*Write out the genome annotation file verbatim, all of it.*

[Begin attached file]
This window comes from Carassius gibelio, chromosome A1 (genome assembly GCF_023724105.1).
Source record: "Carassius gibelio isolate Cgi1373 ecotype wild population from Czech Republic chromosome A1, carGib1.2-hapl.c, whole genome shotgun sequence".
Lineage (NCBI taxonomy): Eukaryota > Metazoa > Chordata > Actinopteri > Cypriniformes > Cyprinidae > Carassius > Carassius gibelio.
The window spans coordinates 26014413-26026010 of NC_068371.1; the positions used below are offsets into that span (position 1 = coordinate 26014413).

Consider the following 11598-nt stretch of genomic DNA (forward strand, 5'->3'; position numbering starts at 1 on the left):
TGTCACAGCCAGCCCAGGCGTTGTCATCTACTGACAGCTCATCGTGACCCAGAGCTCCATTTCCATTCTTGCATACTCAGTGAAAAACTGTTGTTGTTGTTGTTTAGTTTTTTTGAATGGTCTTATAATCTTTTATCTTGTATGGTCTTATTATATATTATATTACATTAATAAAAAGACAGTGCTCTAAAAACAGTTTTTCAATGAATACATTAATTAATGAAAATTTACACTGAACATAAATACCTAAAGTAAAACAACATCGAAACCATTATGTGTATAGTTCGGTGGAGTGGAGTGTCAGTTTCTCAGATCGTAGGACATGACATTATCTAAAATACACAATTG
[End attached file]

This window comes from Carassius gibelio, chromosome A1 (genome assembly GCF_023724105.1).
Source record: "Carassius gibelio isolate Cgi1373 ecotype wild population from Czech Republic chromosome A1, carGib1.2-hapl.c, whole genome shotgun sequence".
Lineage (NCBI taxonomy): Eukaryota > Metazoa > Chordata > Actinopteri > Cypriniformes > Cyprinidae > Carassius > Carassius gibelio.
The window spans coordinates 26014413-26026010 of NC_068371.1; the positions used below are offsets into that span (position 1 = coordinate 26014413).

Consider the following 11598-nt stretch of genomic DNA (forward strand, 5'->3'; position numbering starts at 1 on the left):
TGTCACAGCCAGCCCAGGCGTTGTCATCTACTGACAGCTCATCGTGACCCAGAGCTCCATTTCCATTCTTGCATACTCAGTGAAAAACTGTTGTTGTTGTTGTTTAGTTTTTTTGAATGGTCTTATAATCTTTTATCTTGTATGGTCTTATTATATATTATATTACATTAATAAAAAGACAGTGCTCTAAAAACAGTTTTTCAATGAATACATTAATTAATGAAAATTTACACTGAACATAAATACCTAAAGTAAAACAACATCGAAACCATTATGTGTATAGTTCGGTGGAGTGGAGTGTCAGTTTCTCAGATCGTAGGACATGACATTATCTAAAATACACAATTG